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Rocket mass heater for workshop?  RSS feed

 
Lawrence Parramore
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Hi, I am new to the forum, so hello! I am from the UK but live in Latvia. I have looked at Rocket stoves in the past but now I want to build one to heat a workshop, so I am looking for plans for a no metal mass heater. The room is 6.5 meters by 5.1 by 2.5 high or 21 foot by 17 by 8 high. Not well insulated but not drafty. I was set on buying some lightweight insulation bricks today to build the heat riser and was winging a design but was luckily sent to a specialist ceramic dealer, who quite blew my mind with all the possible materials I could use plus some pallets of used fire bricks of many different types including clean though pitted lightweight insulating at 50 cents each. So I would like advice on the best way to go and what design, though I favour the bell types at present. There are cast-able materials etc! Strangely for me his buildings were heated by the air conditioning units and it seems more economic than our present electric use plus we have a wood fired heating system on top!
 
Satamax Antone
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Location: Southern alps, on the French side of the french /italian border 5000ft high Southern alpine climate.
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Will you be in the workshop everyday to fire it? If yes, you can go for massonry. Otherwise, i'd go batch and barrel bells. You also can do a mixture of the two!
 
Lawrence Parramore
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Thanks for the reply Satamax. I will be able to as it is just a few steps from the kitchen, though my reasoning for thinking insulating fire brick for the riser was that it could be done intermittently and the heavy brick bells for long term heat release. I work with metal and I don't like the idea of steel drums because they will be continuously shedding oxide inside probably more than outside. We lived in two rooms of a friends cottage for the first 2 years we were here, arriving in feb to minus 27 for the first month, the heating system was 2 masonry stoves that were held together in a thin metal cylinder they were actually really good and held the heat for a long time but needed a lot of fuel and constant clean up, I see the rocket system as a major step forward and want to try it out.
 
Lawrence Parramore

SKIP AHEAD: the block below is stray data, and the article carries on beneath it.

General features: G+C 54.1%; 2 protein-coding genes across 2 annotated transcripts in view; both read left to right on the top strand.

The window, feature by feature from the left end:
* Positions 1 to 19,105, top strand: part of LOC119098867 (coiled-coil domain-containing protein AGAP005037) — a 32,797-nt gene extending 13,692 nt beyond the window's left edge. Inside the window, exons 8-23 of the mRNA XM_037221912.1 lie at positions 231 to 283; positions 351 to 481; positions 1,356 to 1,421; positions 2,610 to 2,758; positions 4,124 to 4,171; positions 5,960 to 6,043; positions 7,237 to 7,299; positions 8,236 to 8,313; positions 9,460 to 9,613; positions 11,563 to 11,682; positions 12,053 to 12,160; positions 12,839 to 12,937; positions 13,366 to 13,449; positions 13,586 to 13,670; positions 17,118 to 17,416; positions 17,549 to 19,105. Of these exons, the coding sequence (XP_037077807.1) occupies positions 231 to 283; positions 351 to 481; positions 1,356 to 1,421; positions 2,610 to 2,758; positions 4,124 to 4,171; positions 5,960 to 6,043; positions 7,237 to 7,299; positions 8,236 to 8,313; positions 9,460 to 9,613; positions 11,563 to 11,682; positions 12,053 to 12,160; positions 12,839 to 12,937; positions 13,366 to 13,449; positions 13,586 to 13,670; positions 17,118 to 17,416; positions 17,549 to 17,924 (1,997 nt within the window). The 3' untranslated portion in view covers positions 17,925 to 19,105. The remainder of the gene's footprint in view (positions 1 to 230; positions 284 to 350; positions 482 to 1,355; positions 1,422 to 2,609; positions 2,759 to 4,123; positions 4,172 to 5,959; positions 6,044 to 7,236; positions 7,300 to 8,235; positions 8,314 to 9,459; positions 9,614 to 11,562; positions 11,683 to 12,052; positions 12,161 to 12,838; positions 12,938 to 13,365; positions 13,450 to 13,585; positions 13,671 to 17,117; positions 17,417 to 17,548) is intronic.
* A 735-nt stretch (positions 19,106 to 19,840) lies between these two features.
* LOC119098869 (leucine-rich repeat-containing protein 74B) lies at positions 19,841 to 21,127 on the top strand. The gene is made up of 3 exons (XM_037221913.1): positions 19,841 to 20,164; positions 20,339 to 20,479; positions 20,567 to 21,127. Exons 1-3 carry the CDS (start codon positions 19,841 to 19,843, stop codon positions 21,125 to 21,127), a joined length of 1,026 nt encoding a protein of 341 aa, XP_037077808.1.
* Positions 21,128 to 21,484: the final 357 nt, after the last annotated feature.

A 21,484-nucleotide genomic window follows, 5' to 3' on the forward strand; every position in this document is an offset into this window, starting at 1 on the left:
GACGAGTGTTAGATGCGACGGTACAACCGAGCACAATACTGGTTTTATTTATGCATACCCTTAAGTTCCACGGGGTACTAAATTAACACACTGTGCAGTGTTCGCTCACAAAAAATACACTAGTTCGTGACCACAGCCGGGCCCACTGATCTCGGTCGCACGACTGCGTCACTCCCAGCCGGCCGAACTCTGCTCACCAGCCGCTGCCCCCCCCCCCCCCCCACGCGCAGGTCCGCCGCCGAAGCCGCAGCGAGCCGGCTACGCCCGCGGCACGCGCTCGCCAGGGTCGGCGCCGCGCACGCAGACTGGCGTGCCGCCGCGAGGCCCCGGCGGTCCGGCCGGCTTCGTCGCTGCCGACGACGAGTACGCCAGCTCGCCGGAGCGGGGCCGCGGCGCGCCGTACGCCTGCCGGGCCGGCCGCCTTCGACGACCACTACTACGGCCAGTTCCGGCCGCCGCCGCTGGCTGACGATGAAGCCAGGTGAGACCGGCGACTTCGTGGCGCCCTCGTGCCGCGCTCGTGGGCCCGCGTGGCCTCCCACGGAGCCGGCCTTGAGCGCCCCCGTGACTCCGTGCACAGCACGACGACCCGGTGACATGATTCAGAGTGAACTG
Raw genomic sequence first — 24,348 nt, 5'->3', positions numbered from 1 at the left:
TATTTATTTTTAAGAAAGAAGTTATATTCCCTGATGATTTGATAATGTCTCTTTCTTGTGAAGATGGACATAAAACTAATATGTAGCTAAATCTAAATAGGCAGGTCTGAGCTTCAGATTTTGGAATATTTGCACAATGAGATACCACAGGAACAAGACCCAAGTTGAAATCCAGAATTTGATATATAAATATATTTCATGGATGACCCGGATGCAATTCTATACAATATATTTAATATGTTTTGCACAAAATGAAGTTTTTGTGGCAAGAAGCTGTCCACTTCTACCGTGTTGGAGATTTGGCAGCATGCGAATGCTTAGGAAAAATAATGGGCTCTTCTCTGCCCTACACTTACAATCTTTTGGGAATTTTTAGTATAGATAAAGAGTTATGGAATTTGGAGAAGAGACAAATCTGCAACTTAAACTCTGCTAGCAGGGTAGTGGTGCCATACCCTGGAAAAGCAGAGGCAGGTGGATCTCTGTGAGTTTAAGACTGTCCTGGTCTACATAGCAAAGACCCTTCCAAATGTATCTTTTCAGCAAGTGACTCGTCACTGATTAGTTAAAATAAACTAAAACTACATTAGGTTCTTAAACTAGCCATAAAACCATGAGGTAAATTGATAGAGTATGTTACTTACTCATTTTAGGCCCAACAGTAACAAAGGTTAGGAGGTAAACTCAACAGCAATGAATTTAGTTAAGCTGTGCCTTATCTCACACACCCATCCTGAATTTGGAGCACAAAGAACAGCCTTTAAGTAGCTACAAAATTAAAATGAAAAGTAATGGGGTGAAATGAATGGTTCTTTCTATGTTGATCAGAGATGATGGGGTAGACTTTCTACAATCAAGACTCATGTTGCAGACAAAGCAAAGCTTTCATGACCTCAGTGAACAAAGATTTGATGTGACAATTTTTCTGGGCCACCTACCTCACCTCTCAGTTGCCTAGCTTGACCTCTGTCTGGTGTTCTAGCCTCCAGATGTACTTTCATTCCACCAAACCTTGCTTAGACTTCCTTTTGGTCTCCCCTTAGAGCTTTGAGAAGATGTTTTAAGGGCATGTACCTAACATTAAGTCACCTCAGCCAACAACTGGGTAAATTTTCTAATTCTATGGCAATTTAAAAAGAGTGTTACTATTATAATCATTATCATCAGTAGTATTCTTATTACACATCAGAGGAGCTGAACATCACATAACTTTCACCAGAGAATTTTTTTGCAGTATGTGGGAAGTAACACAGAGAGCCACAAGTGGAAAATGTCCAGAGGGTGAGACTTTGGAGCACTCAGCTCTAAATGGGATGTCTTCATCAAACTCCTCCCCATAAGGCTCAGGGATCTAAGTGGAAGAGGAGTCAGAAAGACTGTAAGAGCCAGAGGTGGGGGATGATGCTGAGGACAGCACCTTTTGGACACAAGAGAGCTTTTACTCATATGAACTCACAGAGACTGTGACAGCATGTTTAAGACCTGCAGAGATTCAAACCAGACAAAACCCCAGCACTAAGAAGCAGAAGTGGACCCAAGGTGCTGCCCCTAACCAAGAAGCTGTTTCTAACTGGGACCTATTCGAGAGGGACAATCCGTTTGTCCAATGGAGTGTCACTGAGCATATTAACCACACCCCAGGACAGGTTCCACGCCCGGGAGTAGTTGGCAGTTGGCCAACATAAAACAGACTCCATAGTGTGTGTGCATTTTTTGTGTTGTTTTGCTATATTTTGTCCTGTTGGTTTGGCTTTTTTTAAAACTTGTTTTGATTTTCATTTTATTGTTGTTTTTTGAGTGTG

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hmm thanks for opening my eyes to the batch box at first when I looked it just seemed like a normal stove over here but now I understand it is a self loading system, saw a stove by "mang Ggong" quite impressive but no plans and metal which if I understood what was actually going on I could build! I built a rocket stove out of old chipped heavy fire bricks this morning fully expecting it to be a fail as I have seen where others had done the same, but despite it not being sealed around the bricks, it worked! I am not sure the lightweight insulating bricks are necessary as it seemed to stop smoking within 10 minutes with the heavies?
 
Satamax Antone
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Location: Southern alps, on the French side of the french /italian border 5000ft high Southern alpine climate.
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Glenn Herbert
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The batch box and the thermal storage/release method are separate considerations; you can use a batch box with any type of mass or radiator. A batch box puts out its heat fast and cannot be damped, so you want to store at least some of it for slow radiation.
It is not "self loading", but you can load a good amount of wood and fire it all without tending for an hour.

The heat riser may be more efficient when built with insulating bricks, and will come up to temperature faster. The feed tube and burn tunnel in a J-tube will be more durable if built of heavy firebrick. Thin firebricks that have less mass but a hard surface may be the best combination, with plenty of insulation around the J-tube.
 
I agree. Here's the link: http://stoves2.com
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